What I'm not hearing in these stories and commentary is the response from the Latino community. This one more facet in the attack on them, all to benefit from the racism and fear in the lily-white GOP base. At its core, the GOP doesn't think brown or black people are legitimate citizens. That attitude also lays behind the "obama/clinton wouldn't have been elected without the black vote" whines. It is profoundly racist.

DAY - I dated a mid-wife in NYC, and I know people actually do try to have anchor babies. Some late-term pregnant women have managed to bribe their way onto planes in order to have their kid on American soil. While I know this has happened, the actual number could be in the dozens: it's obviously an expensive, dangerous proposition.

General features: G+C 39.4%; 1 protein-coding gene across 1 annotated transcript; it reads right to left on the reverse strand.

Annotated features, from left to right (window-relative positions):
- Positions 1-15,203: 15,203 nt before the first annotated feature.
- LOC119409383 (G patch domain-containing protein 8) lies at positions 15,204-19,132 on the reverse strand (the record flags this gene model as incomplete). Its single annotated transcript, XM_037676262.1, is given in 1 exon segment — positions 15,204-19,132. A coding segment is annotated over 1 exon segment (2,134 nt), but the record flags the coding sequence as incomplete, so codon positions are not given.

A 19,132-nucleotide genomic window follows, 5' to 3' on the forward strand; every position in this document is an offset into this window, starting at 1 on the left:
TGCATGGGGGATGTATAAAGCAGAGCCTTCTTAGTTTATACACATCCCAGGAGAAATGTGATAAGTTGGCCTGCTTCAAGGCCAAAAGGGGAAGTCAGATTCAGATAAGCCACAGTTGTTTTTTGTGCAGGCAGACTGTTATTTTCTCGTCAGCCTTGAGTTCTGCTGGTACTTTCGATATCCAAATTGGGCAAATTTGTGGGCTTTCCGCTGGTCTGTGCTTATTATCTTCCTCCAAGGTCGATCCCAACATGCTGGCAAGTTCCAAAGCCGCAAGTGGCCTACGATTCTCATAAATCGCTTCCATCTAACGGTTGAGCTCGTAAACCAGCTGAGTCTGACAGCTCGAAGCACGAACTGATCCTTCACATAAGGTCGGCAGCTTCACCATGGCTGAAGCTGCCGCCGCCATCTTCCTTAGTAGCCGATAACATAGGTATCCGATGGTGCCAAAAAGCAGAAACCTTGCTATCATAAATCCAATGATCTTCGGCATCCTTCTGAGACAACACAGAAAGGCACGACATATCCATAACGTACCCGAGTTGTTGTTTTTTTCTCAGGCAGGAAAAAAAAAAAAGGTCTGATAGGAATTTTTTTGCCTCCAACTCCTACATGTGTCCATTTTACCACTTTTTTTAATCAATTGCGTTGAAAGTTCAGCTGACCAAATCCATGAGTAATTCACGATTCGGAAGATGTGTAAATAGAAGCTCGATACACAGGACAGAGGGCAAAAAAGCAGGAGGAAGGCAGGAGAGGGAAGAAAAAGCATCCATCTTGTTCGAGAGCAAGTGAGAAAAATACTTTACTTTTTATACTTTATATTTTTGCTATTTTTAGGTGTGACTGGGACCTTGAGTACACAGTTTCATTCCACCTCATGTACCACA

PaulW - outstanding, perfect.

Posted by: Rathskeller on August 5, 2010 at 9:58 AM | PERMALINK

...and the thing is, having an "anchor baby" does NOT mean you get to stay. I knew a Brazilian couple who were here on student visas, which they cheated on and overstayed for years, had an anchor baby - and they eventually got shipped back to Brazil, complete with their "anchor baby."

Posted by: SusanP on August 5, 2010 at 9:59 AM | PERMALINK

Dog whistling, pure and simple. This is divide and conquer politics, ripped directly out of Rove's playbook with all the usual suspects towing the same line and it's a bit transparent. (If you ain't white, you're not right.)

Fuck Rove.

Posted by: dbcooper on August 5, 2010 at 10:09 AM | PERMALINK